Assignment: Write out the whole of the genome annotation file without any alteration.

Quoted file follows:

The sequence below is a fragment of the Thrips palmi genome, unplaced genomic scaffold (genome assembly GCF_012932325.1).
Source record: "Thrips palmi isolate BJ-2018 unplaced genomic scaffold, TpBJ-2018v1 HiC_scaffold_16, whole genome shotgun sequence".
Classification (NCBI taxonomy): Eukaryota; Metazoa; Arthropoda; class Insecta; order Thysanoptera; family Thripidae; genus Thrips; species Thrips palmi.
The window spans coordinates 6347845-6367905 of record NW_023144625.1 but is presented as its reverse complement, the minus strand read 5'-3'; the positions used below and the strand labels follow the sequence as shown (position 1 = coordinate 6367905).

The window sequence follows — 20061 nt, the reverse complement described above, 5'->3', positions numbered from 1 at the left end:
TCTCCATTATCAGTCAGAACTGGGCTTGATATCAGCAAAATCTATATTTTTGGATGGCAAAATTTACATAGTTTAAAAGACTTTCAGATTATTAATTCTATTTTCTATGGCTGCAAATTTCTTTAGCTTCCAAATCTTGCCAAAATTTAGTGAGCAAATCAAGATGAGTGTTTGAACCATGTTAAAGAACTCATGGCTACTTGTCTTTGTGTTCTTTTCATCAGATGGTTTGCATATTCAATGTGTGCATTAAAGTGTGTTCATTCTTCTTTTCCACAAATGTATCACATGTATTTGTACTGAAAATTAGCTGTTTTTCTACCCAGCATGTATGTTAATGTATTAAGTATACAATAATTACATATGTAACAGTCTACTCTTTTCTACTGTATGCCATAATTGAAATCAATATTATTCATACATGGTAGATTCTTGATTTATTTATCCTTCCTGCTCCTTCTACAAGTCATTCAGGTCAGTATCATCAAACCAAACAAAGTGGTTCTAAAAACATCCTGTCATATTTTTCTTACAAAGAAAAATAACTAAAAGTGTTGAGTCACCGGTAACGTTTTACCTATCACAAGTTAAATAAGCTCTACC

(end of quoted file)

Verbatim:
The sequence below is a fragment of the Thrips palmi genome, unplaced genomic scaffold (genome assembly GCF_012932325.1).
Source record: "Thrips palmi isolate BJ-2018 unplaced genomic scaffold, TpBJ-2018v1 HiC_scaffold_16, whole genome shotgun sequence".
Classification (NCBI taxonomy): Eukaryota; Metazoa; Arthropoda; class Insecta; order Thysanoptera; family Thripidae; genus Thrips; species Thrips palmi.
The window spans coordinates 6347845-6367905 of record NW_023144625.1 but is presented as its reverse complement, the minus strand read 5'-3'; the positions used below and the strand labels follow the sequence as shown (position 1 = coordinate 6367905).

The window sequence follows — 20061 nt, the reverse complement described above, 5'->3', positions numbered from 1 at the left end:
TCTCCATTATCAGTCAGAACTGGGCTTGATATCAGCAAAATCTATATTTTTGGATGGCAAAATTTACATAGTTTAAAAGACTTTCAGATTATTAATTCTATTTTCTATGGCTGCAAATTTCTTTAGCTTCCAAATCTTGCCAAAATTTAGTGAGCAAATCAAGATGAGTGTTTGAACCATGTTAAAGAACTCATGGCTACTTGTCTTTGTGTTCTTTTCATCAGATGGTTTGCATATTCAATGTGTGCATTAAAGTGTGTTCATTCTTCTTTTCCACAAATGTATCACATGTATTTGTACTGAAAATTAGCTGTTTTTCTACCCAGCATGTATGTTAATGTATTAAGTATACAATAATTACATATGTAACAGTCTACTCTTTTCTACTGTATGCCATAATTGAAATCAATATTATTCATACATGGTAGATTCTTGATTTATTTATCCTTCCTGCTCCTTCTACAAGTCATTCAGGTCAGTATCATCAAACCAAACAAAGTGGTTCTAAAAACATCCTGTCATATTTTTCTTACAAAGAAAAATAACTAAAAGTGTTGAGTCACCGGTAACGTTTTACCTATCACAAGTTAAATAAGCTCTACC